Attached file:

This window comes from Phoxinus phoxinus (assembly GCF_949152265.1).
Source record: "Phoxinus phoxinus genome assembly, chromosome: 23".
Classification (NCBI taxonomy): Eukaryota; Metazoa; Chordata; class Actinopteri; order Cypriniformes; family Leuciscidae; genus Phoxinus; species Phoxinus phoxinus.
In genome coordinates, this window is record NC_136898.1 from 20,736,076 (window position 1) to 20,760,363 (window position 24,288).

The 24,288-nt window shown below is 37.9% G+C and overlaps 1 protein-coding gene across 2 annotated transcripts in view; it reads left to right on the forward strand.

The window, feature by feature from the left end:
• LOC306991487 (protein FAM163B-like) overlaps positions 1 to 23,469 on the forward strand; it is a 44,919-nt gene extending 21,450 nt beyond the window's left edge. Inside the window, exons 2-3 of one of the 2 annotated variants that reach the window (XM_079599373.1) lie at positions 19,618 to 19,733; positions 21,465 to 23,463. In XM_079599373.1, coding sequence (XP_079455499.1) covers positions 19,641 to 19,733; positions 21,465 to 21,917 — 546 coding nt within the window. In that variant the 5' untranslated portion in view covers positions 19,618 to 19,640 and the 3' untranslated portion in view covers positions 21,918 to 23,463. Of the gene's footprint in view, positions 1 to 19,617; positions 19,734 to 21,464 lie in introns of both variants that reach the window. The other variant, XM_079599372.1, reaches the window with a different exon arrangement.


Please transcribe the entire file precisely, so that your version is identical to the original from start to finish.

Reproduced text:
This window comes from Phoxinus phoxinus (assembly GCF_949152265.1).
Source record: "Phoxinus phoxinus genome assembly, chromosome: 23".
Classification (NCBI taxonomy): Eukaryota; Metazoa; Chordata; class Actinopteri; order Cypriniformes; family Leuciscidae; genus Phoxinus; species Phoxinus phoxinus.
In genome coordinates, this window is record NC_136898.1 from 20,736,076 (window position 1) to 20,760,363 (window position 24,288).

The 24,288-nt window shown below is 37.9% G+C and overlaps 1 protein-coding gene across 2 annotated transcripts in view; it reads left to right on the forward strand.

The window, feature by feature from the left end:
• LOC306991487 (protein FAM163B-like) overlaps positions 1 to 23,469 on the forward strand; it is a 44,919-nt gene extending 21,450 nt beyond the window's left edge. Inside the window, exons 2-3 of one of the 2 annotated variants that reach the window (XM_079599373.1) lie at positions 19,618 to 19,733; positions 21,465 to 23,463. In XM_079599373.1, coding sequence (XP_079455499.1) covers positions 19,641 to 19,733; positions 21,465 to 21,917 — 546 coding nt within the window. In that variant the 5' untranslated portion in view covers positions 19,618 to 19,640 and the 3' untranslated portion in view covers positions 21,918 to 23,463. Of the gene's footprint in view, positions 1 to 19,617; positions 19,734 to 21,464 lie in introns of both variants that reach the window. The other variant, XM_079599372.1, reaches the window with a different exon arrangement.